The question has often been asked. “ Why do wealthy people always insist that their offspring marry children from wealthy homess? Perhaps to ensure that their generations maintain affluence in perpetuity.
When the decision of a particular child to marry a heartthrob of whose background does not measure up to their set standard, a crisis, sometimes, very serious, would brew.
Shuaib’s Nightmare for the Rich is, perhaps, a protest against this statue quo. A protest, because the parents of the protagonist, Sunusi, drive him to an early grave in an effort to force him out of a relationship with Bilki, daughter of a beggar.
The fifteen chapter tragic novel tells the story of Sunusi, the undergraduate son of Alhaji Gamba and his wife, Alhaja Maryam has been the pride and joy of the family until time comes for his marriage.
Sunusi is the apple of the eye of his parents and his accounts for their insistence that he must not take up hostel accommodation, thus making him an off-campus student.
Sunusi has no reason to complain, afterall, he has a good car and a retinue of house helps to do his domestic chores, thereby leaving him with more time for his studies.
As soon as Sunusi reaches what his parents consider “the right age for marriage” his parents present him with a horde of girls with wealthy backgrounds from which to choose.
While this is going on, an encounter with two beggars – mother and daughter – adds a twist to the entire story.
Sunusi has just snubbed Bilki, a teenager and her blind mother Inna, when asked for alms. But thereafter, the duo finds a purse. They open it to discover its owner and his address.
Determined to remain honest even in her poverty, Inna insists that the owner be traced and the purse returned. Thus, with the help of Bilki, a secondary school dropout, they trace Sunusi’s home. The gatekeeper refuses them entry as they ask to see Sunusi.
Even when Sunusi receives the message of his strange callers, he comes to the balcony only to return inside almost immediately, not wanting to see them
In spite of these aspersions, Inna insists the purse be sent to its owner through the gatekeeper, as she leaves with her daughter.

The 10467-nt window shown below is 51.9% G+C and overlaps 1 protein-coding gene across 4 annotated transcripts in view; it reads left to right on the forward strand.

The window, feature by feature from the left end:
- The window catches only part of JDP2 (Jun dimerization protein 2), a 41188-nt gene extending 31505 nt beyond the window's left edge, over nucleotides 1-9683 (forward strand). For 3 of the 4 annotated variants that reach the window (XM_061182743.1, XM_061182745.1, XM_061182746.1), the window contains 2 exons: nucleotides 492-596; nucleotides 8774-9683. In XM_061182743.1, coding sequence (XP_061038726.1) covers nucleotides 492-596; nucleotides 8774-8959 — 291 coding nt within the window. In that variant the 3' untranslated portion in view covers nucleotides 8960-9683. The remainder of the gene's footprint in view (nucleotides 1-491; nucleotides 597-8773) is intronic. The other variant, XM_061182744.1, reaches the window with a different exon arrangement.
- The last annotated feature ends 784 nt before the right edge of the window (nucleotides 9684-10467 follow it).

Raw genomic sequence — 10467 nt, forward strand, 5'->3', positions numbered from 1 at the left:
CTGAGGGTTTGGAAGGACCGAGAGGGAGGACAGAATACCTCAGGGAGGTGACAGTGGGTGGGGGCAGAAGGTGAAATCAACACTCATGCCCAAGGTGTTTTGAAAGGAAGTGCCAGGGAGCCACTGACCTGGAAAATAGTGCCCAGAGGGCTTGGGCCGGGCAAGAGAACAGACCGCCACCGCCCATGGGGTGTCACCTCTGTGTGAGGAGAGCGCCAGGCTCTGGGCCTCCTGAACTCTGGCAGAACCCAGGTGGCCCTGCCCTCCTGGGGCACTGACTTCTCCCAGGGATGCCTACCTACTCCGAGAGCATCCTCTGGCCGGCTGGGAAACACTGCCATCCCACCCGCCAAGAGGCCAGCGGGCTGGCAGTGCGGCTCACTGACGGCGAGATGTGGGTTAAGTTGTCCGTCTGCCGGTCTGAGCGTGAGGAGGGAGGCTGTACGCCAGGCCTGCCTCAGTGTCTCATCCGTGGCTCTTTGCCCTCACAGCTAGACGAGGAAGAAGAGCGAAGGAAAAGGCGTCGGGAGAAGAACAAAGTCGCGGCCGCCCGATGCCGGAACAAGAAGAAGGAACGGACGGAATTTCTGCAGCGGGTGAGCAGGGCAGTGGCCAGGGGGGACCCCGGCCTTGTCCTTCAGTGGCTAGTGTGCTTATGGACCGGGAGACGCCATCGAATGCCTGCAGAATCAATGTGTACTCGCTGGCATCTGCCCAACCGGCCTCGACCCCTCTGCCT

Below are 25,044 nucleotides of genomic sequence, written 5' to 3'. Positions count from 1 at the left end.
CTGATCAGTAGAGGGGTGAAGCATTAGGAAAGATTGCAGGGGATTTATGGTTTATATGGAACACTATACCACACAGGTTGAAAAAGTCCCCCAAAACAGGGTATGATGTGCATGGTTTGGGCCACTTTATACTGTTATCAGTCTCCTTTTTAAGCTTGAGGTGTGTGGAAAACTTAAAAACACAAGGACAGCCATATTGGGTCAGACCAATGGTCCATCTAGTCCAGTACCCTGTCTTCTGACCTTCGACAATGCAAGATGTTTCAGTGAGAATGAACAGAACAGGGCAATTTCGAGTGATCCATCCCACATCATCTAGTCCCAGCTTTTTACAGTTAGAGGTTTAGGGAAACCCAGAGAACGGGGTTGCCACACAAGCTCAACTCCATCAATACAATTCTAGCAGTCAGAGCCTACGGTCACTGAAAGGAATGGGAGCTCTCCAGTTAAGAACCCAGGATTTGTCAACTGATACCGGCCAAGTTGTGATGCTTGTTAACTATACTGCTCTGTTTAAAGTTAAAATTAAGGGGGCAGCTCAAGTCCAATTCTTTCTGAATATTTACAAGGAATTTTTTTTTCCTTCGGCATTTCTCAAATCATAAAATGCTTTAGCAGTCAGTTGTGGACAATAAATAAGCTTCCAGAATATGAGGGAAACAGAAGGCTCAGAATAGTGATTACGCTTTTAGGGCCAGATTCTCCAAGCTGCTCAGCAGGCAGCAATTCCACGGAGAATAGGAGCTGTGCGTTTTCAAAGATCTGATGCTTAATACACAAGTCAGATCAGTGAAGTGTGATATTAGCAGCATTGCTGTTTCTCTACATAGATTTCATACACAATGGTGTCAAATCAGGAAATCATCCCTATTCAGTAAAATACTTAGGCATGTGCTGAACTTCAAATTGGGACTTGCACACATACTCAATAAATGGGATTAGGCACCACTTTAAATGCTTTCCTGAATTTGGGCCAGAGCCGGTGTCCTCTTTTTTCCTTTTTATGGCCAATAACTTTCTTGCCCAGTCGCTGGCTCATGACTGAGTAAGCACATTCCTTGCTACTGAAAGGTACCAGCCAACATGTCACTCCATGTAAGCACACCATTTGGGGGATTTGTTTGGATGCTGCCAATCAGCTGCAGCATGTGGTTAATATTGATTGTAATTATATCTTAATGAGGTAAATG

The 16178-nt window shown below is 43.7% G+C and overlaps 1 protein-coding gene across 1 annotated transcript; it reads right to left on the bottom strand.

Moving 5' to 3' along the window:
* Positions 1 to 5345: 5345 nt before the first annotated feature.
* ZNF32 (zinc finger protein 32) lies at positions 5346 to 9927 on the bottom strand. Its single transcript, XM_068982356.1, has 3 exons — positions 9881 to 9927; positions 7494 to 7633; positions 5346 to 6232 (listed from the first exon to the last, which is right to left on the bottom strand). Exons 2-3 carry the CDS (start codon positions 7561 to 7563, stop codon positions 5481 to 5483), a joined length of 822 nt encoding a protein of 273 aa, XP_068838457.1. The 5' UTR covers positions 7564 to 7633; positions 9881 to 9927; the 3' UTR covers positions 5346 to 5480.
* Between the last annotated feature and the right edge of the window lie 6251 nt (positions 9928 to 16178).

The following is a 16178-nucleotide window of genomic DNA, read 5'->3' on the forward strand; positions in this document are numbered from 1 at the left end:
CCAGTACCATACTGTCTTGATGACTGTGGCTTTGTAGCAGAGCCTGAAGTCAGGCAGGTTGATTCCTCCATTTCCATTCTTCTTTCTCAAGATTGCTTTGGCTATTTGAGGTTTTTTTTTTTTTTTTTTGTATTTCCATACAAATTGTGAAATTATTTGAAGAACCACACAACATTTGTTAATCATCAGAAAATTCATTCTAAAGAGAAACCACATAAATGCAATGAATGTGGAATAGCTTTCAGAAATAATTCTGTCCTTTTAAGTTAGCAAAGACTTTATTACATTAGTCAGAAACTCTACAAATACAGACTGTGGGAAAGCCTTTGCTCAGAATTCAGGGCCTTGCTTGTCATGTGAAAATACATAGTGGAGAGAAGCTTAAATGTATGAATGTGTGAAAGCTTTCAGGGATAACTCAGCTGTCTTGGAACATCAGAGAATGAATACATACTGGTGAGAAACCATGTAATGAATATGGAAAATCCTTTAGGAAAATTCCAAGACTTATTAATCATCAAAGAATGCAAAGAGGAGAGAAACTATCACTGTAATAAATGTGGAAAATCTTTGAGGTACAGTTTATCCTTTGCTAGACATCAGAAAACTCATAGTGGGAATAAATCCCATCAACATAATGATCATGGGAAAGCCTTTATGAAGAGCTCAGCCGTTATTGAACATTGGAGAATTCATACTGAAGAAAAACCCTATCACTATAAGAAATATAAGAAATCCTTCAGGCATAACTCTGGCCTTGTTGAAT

Sunusi loses control of himself at the rare gesture of the beggars and sets out to search for them. All the documents and cash in the purse are complete. He feels he has to apologise and reward them.
He finds them after a long search but they refuse his reward.
The innocence in Bilki tickles something in his inner being.
To Sunusi, the best option he conceives is to marry Bilki. His parents notice the growing interest and insist on not having anything to do with it. To no avail, however, they try to discourage their son.
When their attempt at persuasion fails, they arrange for the kidnap of Bilki and her mother. But with the assistance of Inspector Nkonkwo, Sunusi finds them in another town. He brings them back to town and rents an apartment for them.
Rather than Lagos, Sunusi elopes with Bilki to a Fulani settlement far away from town.
However, determined to rescue their son, his parents organise a team of policemen who mistakenly shoot Sunusi dead in the operation. The tragedy marks the very core of the thematic structure of this new novel.
WHAT LOVE’S GOT TO DO
Reviewer: Olayiwola Adeniyi
The Guardian October 16 1997
Nightmare for the rich by Yushua Abdulhammed Shuaib, at first sight, gives the impression of that which propagates the Marxian dialectic of an ultimate dislodgement of the bourgeois class by a revolutionary vanguard of the proletariat.
Rather than this ultra-leftist position, however, the author, in a simple but refreshing manner, examines the well-known theme of social conflict between the rich and the poor from a liberal humanist perspective.
His thesis is that, no matter one’s social status, the basics of human relationship should be love and respect.
Set in an unnamed northern town, the story revolves around Sunusi, the son of Alhaji Garba, a multimillionaire merchant. Being an only son, the parents are eager to see him married, therefore, they continually pester him about bringing home his fiancée who, of course, must belong to the class of the nouveau riche. Sunusi’s repeated response is “God’s time is the best,” while he sulks in private.
Predictably, these parental pressures affects his demeanour as he becomes less friendly and withdrawn. He thinks he has come of age to make his own decision. His protest is, however, subtle, sometimes giving the impression of what he wants. Fate is soon to help him resolve whatever his personal conflicts are.